I originally started this blog a few years ago to chronicle Noah's daily struggles with autism. It was a dark time in my life - a time when I felt that things would never get better. It was a time when I felt that all my hopes and dreams for my son and for our family had died. In my efforts to help Noah recover from autism, I began a journey that inadvertently led me to rediscover myself. I learned how to laugh again. How to dream again. How to live again. How to love again.

Autism Schmaustism. He's still our son.

This is a blog celebrating our family. Our kids. Our life.

Wednesday, December 28, 2016

Acceptance and Moving Forward

It's been so long since I posted here. I wasn't even sure that I would remember my password. And, actually, I really haven't planned anything to write out, but I just had this overwhelming urge to post today. Maybe so that I can look back on this post next year and see how far we've come, I'm not sure. But here we are... and here I am....

2016 was a challenge. Not just for our family, but for everyone it seems. I look around and 2016 just seems to be a year of hurt. It was a tough year on so many levels.  A little over a year ago, on December 23, 2015, we were told that my husband most likely had a certain lung condition that gave him only three years to live. We are so fortunate that it was NOT what they thought, but it led us straight into 2016 full of fear and despair.... feelings which continue all the way through today.... and may lead into 2017.

To condense a very long story that's full of grief and misdiagnoses and full on panic attacks (for me), I will say that after a series of misdiagnoses, Sim was finally diagnosed with Stage IV sarcoidosis in his lungs, lymph nodes, and bones towards the end of January and he was also later diagnosed with hereditary hemachromatosis (HH) in June, which has caused Stage IV cirrhosis of his liver.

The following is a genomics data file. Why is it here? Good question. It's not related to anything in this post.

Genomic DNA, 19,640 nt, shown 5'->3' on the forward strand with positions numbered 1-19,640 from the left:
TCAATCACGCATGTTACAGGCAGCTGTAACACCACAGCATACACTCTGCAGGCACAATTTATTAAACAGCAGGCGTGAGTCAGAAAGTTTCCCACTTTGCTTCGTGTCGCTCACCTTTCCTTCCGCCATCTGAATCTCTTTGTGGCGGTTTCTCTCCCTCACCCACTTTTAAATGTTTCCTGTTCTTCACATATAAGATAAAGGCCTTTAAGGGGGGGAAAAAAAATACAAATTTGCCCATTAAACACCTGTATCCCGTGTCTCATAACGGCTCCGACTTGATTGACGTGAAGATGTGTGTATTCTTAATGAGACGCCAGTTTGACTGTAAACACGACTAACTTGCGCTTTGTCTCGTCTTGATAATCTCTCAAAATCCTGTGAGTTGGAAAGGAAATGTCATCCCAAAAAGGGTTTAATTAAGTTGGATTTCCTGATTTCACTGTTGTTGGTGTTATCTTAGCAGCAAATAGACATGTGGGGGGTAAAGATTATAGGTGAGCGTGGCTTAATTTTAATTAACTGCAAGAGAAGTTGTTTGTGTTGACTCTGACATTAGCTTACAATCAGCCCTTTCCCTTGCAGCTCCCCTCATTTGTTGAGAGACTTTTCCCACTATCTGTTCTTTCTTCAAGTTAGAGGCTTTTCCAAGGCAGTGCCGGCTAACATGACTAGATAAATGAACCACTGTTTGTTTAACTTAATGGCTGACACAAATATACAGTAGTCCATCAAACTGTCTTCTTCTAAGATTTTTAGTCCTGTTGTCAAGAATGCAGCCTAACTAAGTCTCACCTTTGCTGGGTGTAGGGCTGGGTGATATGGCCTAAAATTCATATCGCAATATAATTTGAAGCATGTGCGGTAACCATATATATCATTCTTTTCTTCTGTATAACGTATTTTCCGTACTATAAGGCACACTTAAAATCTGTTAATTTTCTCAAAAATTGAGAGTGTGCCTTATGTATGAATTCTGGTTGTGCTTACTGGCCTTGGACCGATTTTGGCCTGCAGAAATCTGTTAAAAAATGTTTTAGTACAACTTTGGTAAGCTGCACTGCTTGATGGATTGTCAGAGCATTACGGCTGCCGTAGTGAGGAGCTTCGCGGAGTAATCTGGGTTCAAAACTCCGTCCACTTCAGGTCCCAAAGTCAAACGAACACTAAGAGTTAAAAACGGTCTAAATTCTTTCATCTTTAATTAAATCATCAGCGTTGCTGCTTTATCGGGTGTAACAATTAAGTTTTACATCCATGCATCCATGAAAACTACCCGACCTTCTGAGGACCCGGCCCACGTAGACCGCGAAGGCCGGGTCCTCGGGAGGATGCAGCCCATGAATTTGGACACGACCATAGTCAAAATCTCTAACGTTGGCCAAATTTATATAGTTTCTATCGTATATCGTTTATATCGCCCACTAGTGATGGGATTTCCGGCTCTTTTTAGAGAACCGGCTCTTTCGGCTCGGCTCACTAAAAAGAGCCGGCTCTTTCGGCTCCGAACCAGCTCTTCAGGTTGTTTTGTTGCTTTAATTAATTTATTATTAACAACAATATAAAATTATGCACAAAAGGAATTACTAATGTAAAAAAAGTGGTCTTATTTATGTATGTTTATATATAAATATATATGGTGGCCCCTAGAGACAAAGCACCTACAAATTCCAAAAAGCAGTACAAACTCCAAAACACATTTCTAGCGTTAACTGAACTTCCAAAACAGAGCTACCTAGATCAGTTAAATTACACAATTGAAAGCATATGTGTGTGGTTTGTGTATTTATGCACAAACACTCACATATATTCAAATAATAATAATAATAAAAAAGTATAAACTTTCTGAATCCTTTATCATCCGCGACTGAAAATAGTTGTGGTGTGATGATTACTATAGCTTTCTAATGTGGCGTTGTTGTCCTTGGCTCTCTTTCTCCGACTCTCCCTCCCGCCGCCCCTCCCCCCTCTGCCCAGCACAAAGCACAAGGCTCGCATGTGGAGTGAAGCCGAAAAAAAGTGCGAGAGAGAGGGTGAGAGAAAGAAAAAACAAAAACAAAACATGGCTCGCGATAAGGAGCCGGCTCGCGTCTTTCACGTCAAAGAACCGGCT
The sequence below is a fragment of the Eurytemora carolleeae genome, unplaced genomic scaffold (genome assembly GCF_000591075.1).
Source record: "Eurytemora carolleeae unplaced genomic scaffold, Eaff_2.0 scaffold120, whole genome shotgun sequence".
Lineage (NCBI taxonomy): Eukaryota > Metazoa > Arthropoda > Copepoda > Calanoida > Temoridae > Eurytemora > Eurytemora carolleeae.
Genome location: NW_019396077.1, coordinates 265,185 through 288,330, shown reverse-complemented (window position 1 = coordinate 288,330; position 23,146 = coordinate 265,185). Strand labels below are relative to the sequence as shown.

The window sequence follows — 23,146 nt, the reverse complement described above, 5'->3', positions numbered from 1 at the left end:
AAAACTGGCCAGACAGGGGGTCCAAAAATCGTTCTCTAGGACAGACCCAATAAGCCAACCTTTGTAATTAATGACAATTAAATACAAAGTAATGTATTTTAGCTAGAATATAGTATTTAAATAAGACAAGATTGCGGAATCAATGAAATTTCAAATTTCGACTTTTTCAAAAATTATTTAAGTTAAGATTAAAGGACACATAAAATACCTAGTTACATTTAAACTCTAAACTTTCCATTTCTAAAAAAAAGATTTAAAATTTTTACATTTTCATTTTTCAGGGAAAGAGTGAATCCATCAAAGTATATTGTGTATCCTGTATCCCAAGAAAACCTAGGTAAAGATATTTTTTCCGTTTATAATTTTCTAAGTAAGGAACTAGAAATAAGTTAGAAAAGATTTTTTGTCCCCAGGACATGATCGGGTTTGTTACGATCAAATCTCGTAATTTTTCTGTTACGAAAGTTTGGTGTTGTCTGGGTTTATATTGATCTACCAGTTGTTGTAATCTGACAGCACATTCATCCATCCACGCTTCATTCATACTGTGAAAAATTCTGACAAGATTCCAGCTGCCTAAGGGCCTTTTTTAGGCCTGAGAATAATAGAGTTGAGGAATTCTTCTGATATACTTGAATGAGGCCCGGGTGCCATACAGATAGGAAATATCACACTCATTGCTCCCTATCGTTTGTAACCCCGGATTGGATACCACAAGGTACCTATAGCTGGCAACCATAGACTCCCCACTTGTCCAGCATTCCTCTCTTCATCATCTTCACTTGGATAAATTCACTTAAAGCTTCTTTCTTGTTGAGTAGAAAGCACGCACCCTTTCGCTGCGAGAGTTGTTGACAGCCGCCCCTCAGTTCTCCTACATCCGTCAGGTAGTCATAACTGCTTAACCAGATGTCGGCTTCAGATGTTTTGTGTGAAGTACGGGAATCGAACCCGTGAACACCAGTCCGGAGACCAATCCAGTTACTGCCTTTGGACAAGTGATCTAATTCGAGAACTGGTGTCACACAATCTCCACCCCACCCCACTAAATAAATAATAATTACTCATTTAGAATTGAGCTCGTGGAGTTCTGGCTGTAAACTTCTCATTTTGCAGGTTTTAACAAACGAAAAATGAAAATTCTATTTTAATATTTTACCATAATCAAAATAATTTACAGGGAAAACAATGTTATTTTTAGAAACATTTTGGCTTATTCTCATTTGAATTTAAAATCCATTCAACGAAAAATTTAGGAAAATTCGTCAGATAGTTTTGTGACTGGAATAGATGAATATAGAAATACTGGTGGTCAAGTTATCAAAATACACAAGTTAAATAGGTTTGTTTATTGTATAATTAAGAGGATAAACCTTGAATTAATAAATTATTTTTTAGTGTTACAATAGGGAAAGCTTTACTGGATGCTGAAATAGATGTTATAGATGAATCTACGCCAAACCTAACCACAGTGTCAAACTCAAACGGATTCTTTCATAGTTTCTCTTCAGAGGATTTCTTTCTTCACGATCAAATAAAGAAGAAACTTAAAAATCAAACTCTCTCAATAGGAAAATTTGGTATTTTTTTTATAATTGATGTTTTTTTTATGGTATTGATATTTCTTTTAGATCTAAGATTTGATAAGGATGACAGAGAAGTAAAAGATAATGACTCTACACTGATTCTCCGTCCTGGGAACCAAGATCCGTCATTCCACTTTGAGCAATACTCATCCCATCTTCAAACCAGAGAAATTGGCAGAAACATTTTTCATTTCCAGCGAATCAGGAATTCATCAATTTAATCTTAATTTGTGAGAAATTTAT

It's such a fluke that we even came to know of his HH and I won't bore you with the details, but it was truly a blessing because Simeon's ferritin levels were at a toxic rate. Normal levels are around 24-300 and his were 4274. Anything over 1000 causes organ damage, unfortunately, and we have no idea how long his levels were this high.

He immediately began weekly phlebotomies in June, but the iron isn't coming out fast enough, which means organ damage is still occurring.  Right now he has lesions in his liver and we don't know what they are because his liver is so black that there's not a good reading on the MRI or CT scan. His chances of cancer are 200 times greater than the average person, so he'll be monitored closely for the rest of his life and his hepatologist said that a liver transplant is most likely in his future. Fortunately, he doesn't need it now, but his doctor is sure the day will come.

It's been such a tug of war of emotions. We've had so many misdiagnoses... some that were just downright awful... and all of this comes during a year where we had more challenges with the kids than ever before.